And this idea of serving the goal is vital.

Success is a byproduct, not a destination

When Andrew Michael sold his first business at the age of 26, banking all those millions, he had expected to feel happy. But strangely, he said, he felt deflated as all that cash was deposited into his account.1 Why?

Well, perhaps because he’d assumed that the destination was more important than the journey. When he realized was that it was the striving and the challenge that lit his fuse, not simply the fulfilment of it, he began a new venture (which would become even more successful than the first!).

Michael’s reaction to banking millions at 26 tells us something important: Lack of material problems should never be confused with happiness (although it can help us get there).

Why be disappointed by success?

It seems that Mr Michael wasn’t aiming to get rich, although that was a pleasant ripple effect. He was simply trying to create a successful business. He likes to make things work. He’s motivated by making things work.

And what happens when you’ve made things work? There is little left to make work – and therefore little motivation. This is really important to remember.

The other important lesson we can draw from Michael’s story, I think, is that he seemed to me to be serving his goals, striving to make them work, but not trying to be successful for the sake of ‘being a success’.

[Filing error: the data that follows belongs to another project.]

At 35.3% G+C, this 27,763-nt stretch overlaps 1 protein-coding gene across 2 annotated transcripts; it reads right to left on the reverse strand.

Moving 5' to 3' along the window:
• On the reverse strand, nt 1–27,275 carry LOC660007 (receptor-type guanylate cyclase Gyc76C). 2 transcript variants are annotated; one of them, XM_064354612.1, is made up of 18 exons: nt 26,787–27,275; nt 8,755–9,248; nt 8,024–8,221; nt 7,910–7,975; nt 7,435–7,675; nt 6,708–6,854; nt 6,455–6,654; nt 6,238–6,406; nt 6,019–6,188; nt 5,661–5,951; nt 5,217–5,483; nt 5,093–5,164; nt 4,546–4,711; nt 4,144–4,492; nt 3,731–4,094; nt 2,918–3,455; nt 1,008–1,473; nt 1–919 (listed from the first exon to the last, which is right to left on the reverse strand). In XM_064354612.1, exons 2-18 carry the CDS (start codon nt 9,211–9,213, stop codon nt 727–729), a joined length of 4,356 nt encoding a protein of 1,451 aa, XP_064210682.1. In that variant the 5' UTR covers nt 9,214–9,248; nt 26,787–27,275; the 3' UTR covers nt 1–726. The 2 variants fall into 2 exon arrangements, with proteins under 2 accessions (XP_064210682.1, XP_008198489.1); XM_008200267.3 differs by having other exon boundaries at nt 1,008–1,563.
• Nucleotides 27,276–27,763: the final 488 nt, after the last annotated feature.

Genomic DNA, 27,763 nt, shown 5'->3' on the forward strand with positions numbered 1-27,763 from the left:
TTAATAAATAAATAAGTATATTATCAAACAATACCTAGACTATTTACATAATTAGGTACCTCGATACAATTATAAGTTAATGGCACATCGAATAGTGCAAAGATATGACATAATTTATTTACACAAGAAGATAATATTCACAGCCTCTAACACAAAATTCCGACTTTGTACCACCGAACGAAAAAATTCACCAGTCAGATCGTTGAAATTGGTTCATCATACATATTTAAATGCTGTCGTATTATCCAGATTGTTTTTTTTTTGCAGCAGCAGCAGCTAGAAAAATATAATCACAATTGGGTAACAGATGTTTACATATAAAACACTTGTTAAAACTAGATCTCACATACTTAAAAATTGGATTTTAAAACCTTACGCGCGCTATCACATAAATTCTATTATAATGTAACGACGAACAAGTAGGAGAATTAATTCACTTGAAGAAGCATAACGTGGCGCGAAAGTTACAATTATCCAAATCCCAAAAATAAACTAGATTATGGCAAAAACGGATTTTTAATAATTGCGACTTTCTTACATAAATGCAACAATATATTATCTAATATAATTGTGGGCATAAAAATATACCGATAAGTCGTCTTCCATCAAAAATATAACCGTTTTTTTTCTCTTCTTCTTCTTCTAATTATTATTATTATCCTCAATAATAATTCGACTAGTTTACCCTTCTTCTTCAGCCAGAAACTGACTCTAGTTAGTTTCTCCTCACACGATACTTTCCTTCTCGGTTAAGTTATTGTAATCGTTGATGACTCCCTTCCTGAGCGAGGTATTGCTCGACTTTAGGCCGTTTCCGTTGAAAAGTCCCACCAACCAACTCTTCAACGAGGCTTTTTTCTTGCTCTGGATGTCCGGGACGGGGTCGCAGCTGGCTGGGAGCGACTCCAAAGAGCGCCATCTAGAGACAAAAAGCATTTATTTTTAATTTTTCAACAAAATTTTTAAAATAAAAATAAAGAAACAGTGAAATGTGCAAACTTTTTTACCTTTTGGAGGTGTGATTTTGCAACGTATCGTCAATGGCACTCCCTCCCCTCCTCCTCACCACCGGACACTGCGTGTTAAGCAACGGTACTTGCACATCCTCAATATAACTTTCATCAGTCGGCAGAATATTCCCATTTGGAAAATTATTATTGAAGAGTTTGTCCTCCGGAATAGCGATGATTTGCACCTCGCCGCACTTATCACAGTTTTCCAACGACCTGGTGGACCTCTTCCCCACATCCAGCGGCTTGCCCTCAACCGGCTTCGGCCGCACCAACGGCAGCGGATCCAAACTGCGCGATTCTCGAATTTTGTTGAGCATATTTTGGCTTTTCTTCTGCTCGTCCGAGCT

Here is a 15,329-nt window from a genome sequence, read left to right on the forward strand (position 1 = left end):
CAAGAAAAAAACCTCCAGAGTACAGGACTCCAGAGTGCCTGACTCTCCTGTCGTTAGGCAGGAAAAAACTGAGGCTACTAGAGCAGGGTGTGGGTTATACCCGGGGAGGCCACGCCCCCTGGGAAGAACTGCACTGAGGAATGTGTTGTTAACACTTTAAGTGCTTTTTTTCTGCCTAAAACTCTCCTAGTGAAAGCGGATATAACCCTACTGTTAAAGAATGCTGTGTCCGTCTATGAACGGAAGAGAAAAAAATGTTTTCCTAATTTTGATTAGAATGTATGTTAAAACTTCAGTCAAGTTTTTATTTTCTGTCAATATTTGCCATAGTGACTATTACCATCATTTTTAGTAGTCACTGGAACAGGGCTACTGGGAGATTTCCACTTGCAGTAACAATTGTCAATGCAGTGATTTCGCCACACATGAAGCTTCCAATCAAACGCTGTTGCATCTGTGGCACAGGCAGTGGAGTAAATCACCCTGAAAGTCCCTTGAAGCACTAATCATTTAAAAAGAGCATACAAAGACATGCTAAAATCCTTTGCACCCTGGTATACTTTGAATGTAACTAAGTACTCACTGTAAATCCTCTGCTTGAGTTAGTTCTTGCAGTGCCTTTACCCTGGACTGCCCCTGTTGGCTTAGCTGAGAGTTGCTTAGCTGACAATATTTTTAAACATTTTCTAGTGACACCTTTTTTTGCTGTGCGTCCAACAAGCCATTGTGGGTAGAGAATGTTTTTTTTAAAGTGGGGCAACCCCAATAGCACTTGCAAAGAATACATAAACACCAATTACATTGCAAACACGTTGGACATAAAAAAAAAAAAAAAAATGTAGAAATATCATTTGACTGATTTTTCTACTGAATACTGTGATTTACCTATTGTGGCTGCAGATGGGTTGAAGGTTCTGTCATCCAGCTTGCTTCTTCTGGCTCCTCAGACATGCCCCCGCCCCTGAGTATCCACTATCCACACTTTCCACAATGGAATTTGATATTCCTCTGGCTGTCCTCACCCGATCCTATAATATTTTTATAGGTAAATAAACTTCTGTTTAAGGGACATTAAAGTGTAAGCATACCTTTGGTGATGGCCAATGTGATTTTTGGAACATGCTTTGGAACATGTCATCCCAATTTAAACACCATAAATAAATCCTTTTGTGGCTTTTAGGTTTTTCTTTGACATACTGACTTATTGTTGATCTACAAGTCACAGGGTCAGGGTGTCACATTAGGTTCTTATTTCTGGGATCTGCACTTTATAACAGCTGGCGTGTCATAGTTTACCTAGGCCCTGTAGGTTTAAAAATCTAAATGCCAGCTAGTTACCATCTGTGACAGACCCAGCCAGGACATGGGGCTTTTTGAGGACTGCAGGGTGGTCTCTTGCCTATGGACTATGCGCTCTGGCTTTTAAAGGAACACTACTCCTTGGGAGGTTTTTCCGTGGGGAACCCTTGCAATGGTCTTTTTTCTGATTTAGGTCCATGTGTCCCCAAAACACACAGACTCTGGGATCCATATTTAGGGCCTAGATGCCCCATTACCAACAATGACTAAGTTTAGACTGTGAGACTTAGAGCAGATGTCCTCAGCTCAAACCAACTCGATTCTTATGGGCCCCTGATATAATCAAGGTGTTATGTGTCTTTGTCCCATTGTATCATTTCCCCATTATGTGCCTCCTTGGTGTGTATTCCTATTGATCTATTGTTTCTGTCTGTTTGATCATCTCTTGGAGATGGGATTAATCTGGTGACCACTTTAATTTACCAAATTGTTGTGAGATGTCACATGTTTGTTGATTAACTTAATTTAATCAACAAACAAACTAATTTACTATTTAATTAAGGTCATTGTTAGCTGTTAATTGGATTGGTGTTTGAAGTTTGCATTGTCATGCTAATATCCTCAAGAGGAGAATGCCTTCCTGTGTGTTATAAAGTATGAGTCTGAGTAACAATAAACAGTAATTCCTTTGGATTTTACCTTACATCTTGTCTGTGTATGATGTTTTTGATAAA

If we focus on the goal, then the trappings of success, whether recognition from others, money, status, or simply a sense of achievement, will take care of themselves. But if we focus instead on the trappings themselves, the ‘treasures’ of success, then the goal itself may be neglected. It’s almost as though we have to forget about the ‘candy’ when striving to achieve what might be possible for us.

When training to do a marathon, say, losing weight may not be the primary motivation – but you could call it a signal of success. We don’t have to pursue success signals when pursuing goals – we can let them take care of themselves.

Trying to become successful isn’t the same as serving your goal, and splitting your focus between the two may take you further away from both.

Focus on your specific goals rather than ‘being a success’.

And when you think about becoming successful, whatever that may mean to you (and it may have nothing to do with money), I want you to ask yourself one key question.

To what extent will your success sustainably meet your primal emotional needs?

Having, say, an absence of material worries, or even a short-lived sense of satisfaction in what you have achieved, shouldn’t be confused with sustainable happiness, especially if you are the kind of person who strives to achieve your goals. The shine of having achieved what you set out to do may wear off fast as you ‘habituate’ to success.

You and I have an array of emotional needs which include a strong need for meaning and purpose, intimacy, attention, connection to a wider community, and challenge and creativity. Ask yourself – to what extent would achieving your success either sustainably meet your needs or enable you to more easily meet them (perhaps because you’ll free up time and money)?

If you unconsciously assume that all your emotional needs will suddenly and permanently be met through, say, becoming rich, you’re setting yourself up for disillusionment.